Regarding sexual assaults on campus, Bridgewater administration wants students to be aware of how to report a sexual assault if such an event occurs. As seen in emails, on posters around campus and from other materials sexual assaults can be reported either directly to the college’s Title IX Coordinator, Crystal Lynn, to campus police, or the Bridgewater Town Police. After an assault has been reported, the Title IX Coordinator speaks with the student about their resources, counseling services, medical services, what the process is like on campus and criminally and other forms of support. The Title IX Coordinator will then decide if the claim should go to the next level which is done on a case-bycase basis.

In addition to responding to these sexual assaults by investigating the cases and responding with appropriate support for the victim, part of the response on campus is increasing prevention efforts.

In his email to the campus community President Bushman wrote, “We know the best prevention we have is one another. If you see a situation that has the potential to escalate, please intervene. If you do not feel comfortable intervening, get assistance from someone else: residence life staff or campus police.”

Because campus authorities are not in residence halls at night or during the weekend when students are interacting with one another, “the best prevention is bystanders,” explains Lynn. “What stops sexual assault are other students stepping up if they see something that doesn’t seem right…If I would want students to hear one thing that would be it. Really students hold the power to stop sexual assault just by the way they are acting with one another in lots of settings,” said Lynn.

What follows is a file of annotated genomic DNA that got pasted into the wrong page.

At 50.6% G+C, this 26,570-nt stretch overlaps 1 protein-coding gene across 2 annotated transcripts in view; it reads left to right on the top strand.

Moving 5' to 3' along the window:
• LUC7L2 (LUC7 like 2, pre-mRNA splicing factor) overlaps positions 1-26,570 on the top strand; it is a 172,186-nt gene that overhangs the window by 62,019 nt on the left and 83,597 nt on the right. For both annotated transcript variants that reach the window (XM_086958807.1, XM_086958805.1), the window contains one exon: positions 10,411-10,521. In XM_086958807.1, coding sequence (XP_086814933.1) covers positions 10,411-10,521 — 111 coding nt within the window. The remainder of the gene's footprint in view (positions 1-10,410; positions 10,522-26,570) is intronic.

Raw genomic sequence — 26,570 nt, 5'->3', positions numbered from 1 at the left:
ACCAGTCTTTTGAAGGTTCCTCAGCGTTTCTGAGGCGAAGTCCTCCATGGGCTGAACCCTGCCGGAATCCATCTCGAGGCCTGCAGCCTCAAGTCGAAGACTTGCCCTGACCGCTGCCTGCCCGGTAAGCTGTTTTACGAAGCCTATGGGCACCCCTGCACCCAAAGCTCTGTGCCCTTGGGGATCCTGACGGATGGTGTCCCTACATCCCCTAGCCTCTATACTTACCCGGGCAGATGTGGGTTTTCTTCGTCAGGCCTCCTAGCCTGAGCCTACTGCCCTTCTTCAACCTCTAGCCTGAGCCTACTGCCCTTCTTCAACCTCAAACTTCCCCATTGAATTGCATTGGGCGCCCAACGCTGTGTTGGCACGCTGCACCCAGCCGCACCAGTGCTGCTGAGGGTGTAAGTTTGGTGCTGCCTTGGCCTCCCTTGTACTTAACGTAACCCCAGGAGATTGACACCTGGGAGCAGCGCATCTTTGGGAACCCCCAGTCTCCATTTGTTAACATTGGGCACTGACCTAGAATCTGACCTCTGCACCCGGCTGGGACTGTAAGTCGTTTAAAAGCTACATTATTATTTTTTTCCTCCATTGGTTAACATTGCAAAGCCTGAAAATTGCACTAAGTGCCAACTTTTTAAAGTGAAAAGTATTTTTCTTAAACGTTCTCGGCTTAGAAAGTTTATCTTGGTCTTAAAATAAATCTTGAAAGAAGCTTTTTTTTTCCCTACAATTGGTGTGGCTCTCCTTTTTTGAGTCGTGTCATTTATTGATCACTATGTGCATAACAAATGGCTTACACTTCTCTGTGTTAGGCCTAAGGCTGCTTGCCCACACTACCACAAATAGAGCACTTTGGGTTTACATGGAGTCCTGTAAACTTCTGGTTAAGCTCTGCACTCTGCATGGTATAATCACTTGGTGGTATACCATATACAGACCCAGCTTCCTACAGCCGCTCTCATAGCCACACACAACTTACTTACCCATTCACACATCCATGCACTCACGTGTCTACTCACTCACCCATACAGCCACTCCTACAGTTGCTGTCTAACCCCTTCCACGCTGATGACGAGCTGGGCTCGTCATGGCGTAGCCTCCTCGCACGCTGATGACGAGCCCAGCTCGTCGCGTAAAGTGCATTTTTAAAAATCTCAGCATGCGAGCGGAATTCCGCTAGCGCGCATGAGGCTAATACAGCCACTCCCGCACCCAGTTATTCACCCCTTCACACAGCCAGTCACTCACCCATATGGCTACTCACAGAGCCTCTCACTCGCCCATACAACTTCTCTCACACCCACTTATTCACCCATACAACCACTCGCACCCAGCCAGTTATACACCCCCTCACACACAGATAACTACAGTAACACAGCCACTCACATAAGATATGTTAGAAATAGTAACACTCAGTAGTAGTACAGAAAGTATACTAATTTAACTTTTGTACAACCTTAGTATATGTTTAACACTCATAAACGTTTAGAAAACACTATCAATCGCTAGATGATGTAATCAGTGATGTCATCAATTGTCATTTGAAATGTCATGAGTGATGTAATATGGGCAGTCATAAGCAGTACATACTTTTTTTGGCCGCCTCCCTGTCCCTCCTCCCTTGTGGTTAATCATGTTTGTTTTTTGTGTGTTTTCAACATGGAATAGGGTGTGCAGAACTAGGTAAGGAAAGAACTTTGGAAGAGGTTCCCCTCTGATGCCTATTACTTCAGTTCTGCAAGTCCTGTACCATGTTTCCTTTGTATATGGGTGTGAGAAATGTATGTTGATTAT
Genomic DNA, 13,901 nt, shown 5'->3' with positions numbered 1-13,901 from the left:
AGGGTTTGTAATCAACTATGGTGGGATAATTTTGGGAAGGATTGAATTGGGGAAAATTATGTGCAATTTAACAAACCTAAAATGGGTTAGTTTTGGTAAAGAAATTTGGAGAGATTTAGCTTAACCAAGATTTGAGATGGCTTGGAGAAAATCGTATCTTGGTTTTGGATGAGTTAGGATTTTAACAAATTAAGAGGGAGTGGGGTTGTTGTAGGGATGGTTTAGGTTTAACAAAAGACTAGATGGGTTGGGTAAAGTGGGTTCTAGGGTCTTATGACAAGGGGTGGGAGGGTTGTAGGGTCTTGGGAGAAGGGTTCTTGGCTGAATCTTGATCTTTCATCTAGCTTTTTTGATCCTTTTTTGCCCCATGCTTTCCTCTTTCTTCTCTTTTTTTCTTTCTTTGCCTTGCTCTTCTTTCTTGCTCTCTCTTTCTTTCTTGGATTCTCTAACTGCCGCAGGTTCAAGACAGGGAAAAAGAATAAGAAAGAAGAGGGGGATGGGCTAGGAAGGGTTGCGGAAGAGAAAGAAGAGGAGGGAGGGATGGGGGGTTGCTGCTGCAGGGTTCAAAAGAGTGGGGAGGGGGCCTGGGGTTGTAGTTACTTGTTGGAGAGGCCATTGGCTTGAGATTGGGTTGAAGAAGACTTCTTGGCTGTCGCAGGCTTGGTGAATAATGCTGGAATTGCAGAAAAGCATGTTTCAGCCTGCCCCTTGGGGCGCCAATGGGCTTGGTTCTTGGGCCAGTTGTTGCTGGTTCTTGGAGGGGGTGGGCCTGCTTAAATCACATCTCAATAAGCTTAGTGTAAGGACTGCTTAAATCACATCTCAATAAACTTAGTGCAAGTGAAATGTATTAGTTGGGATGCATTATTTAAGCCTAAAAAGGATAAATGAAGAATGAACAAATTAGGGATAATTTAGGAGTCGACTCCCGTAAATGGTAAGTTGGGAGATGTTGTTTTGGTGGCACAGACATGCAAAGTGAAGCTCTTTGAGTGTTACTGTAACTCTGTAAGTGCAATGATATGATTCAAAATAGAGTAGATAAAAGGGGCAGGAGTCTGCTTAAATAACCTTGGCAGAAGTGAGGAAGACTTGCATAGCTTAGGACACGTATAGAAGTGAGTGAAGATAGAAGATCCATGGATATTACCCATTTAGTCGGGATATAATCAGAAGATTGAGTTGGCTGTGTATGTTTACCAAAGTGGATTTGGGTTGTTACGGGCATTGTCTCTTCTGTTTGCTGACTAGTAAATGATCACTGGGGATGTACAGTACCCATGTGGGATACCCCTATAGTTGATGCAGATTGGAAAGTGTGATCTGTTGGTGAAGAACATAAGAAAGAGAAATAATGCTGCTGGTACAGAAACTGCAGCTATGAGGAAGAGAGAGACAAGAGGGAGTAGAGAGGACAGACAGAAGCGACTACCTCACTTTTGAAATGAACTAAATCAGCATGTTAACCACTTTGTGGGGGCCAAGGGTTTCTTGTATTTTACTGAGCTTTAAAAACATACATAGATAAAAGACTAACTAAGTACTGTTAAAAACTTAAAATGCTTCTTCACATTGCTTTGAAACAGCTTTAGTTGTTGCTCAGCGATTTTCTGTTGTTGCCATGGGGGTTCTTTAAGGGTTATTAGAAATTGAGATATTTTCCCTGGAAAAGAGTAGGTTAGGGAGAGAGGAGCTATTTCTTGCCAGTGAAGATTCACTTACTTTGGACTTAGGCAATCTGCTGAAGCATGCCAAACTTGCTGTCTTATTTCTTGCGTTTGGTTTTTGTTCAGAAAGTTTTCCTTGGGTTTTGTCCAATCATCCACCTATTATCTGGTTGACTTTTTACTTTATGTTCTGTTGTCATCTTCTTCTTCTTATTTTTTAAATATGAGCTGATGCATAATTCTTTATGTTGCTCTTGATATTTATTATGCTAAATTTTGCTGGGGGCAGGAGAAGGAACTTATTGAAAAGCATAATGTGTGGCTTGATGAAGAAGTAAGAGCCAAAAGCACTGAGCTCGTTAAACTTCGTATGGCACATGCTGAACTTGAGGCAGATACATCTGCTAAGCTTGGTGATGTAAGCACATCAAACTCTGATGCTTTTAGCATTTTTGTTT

Other campus prevention efforts include campaigns like the Red Flag Campaign, Title IX and Deputy Title IX coordinators professional development, engaging students in conversations about how to best communicate with the community about prevention and having freshman participate in the Every Choice Module before coming to campus. Every Choice is an interactive online program focused on violence prevention by teaching students who are bystanders how to intervene.

The college is currently seeking a new Title IX Coordinator, which will free Lynn to focus more on prevention efforts. She will continue to serve as a Deputy Title IX Coordinator. While Lynn’s current position is a 10-month position, the college is advertising for a 12-month employee to design “strategic initiatives aimed at preventing sexual violence, encouraging bystander intervention, and reinforcing the College’s commitment to fostering a safe and healthy environment for all students and employees,” according to the job description. For Lynn, “The number one thing [part of the job] is just the ability to talk and build rapport with students and be a helpful resource for students.”

While the college is emphasizing response and prevention of sexual assault this year, current efforts to keep the community come after last year’s lawsuit filed against the college in December 2014 by former student, Federica Facchetti. The college and administrators were sued for failure to provide a safe campus and educational environment free from discrimination. Facchetti claims she was unaware that in 2013 there were at least five reported forcible sex offenses that occurred at on-campus student housing facilities. On Feb. 5, 2014, Facchetti alleges she was sexually assaulted at an on campus student housing facility and she also claims that the reporting of that assault was mishandled. The case has not yet been resolved.